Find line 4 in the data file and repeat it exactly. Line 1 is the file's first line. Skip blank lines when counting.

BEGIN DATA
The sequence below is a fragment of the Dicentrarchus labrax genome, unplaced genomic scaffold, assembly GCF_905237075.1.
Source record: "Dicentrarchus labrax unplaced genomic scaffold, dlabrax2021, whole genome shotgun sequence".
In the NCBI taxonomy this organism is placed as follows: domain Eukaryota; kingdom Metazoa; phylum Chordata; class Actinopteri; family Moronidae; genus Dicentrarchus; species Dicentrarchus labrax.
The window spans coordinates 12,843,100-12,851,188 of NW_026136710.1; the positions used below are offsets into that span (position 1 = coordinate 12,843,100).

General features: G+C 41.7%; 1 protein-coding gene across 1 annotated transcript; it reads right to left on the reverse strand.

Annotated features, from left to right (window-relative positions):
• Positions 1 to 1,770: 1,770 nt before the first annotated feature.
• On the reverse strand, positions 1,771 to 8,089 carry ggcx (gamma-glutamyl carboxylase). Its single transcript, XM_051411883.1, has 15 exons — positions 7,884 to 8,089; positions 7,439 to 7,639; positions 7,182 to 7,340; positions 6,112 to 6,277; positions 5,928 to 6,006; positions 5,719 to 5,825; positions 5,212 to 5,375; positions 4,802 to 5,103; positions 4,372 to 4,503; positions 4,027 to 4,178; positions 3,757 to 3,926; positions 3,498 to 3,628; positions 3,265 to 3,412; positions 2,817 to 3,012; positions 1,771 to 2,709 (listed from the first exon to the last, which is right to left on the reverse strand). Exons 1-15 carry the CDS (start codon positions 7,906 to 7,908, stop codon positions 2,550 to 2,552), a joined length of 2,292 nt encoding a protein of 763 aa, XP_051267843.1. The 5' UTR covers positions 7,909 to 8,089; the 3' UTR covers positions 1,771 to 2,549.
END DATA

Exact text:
The window spans coordinates 12,843,100-12,851,188 of NW_026136710.1; the positions used below are offsets into that span (position 1 = coordinate 12,843,100).